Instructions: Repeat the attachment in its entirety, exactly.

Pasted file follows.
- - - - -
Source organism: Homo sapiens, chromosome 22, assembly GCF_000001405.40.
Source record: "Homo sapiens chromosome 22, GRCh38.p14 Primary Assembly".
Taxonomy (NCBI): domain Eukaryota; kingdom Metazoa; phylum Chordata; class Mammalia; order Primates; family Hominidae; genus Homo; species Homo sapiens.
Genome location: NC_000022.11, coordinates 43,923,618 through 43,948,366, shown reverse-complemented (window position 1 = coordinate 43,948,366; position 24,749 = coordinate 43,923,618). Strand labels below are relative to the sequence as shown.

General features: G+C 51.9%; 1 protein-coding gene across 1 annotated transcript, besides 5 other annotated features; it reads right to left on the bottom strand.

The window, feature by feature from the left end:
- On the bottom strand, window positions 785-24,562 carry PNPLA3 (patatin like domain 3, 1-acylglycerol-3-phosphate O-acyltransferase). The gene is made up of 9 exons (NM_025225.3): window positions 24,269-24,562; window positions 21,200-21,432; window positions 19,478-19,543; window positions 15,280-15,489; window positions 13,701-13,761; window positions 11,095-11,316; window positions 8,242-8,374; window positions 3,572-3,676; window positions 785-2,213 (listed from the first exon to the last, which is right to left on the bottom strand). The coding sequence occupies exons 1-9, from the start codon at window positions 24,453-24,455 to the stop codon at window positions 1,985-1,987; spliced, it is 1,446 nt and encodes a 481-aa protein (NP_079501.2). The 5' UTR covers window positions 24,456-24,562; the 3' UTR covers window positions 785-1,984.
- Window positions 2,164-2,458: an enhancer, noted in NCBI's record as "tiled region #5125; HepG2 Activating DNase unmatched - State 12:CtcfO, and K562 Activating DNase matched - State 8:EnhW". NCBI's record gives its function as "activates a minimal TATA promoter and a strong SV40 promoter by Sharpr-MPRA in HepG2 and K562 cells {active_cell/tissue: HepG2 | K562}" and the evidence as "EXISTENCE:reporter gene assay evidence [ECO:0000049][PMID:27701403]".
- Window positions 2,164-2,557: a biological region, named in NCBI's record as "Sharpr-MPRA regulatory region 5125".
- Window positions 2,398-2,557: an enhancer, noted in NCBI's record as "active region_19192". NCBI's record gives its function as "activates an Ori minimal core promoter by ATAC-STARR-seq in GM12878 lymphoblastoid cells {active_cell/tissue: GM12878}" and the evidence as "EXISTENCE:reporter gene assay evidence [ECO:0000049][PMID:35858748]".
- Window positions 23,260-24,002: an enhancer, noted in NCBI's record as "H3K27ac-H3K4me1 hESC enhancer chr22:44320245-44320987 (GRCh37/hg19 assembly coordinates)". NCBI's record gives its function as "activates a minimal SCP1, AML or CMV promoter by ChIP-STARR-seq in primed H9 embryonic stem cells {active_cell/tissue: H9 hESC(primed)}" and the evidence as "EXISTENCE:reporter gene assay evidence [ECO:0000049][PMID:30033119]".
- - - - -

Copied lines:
Source organism: Homo sapiens, chromosome 22, assembly GCF_000001405.40.
Source record: "Homo sapiens chromosome 22, GRCh38.p14 Primary Assembly".
Taxonomy (NCBI): domain Eukaryota; kingdom Metazoa; phylum Chordata; class Mammalia; order Primates; family Hominidae; genus Homo; species Homo sapiens.
Genome location: NC_000022.11, coordinates 43,923,618 through 43,948,366, shown reverse-complemented (window position 1 = coordinate 43,948,366; position 24,749 = coordinate 43,923,618). Strand labels below are relative to the sequence as shown.

General features: G+C 51.9%; 1 protein-coding gene across 1 annotated transcript, besides 5 other annotated features; it reads right to left on the bottom strand.

The window, feature by feature from the left end:
- On the bottom strand, window positions 785-24,562 carry PNPLA3 (patatin like domain 3, 1-acylglycerol-3-phosphate O-acyltransferase). The gene is made up of 9 exons (NM_025225.3): window positions 24,269-24,562; window positions 21,200-21,432; window positions 19,478-19,543; window positions 15,280-15,489; window positions 13,701-13,761; window positions 11,095-11,316; window positions 8,242-8,374; window positions 3,572-3,676; window positions 785-2,213 (listed from the first exon to the last, which is right to left on the bottom strand). The coding sequence occupies exons 1-9, from the start codon at window positions 24,453-24,455 to the stop codon at window positions 1,985-1,987; spliced, it is 1,446 nt and encodes a 481-aa protein (NP_079501.2). The 5' UTR covers window positions 24,456-24,562; the 3' UTR covers window positions 785-1,984.
- Window positions 2,164-2,458: an enhancer, noted in NCBI's record as "tiled region #5125; HepG2 Activating DNase unmatched - State 12:CtcfO, and K562 Activating DNase matched - State 8:EnhW". NCBI's record gives its function as "activates a minimal TATA promoter and a strong SV40 promoter by Sharpr-MPRA in HepG2 and K562 cells {active_cell/tissue: HepG2 | K562}" and the evidence as "EXISTENCE:reporter gene assay evidence [ECO:0000049][PMID:27701403]".
- Window positions 2,164-2,557: a biological region, named in NCBI's record as "Sharpr-MPRA regulatory region 5125".
- Window positions 2,398-2,557: an enhancer, noted in NCBI's record as "active region_19192". NCBI's record gives its function as "activates an Ori minimal core promoter by ATAC-STARR-seq in GM12878 lymphoblastoid cells {active_cell/tissue: GM12878}" and the evidence as "EXISTENCE:reporter gene assay evidence [ECO:0000049][PMID:35858748]".
- Window positions 23,260-24,002: an enhancer, noted in NCBI's record as "H3K27ac-H3K4me1 hESC enhancer chr22:44320245-44320987 (GRCh37/hg19 assembly coordinates)". NCBI's record gives its function as "activates a minimal SCP1, AML or CMV promoter by ChIP-STARR-seq in primed H9 embryonic stem cells {active_cell/tissue: H9 hESC(primed)}" and the evidence as "EXISTENCE:reporter gene assay evidence [ECO:0000049][PMID:30033119]".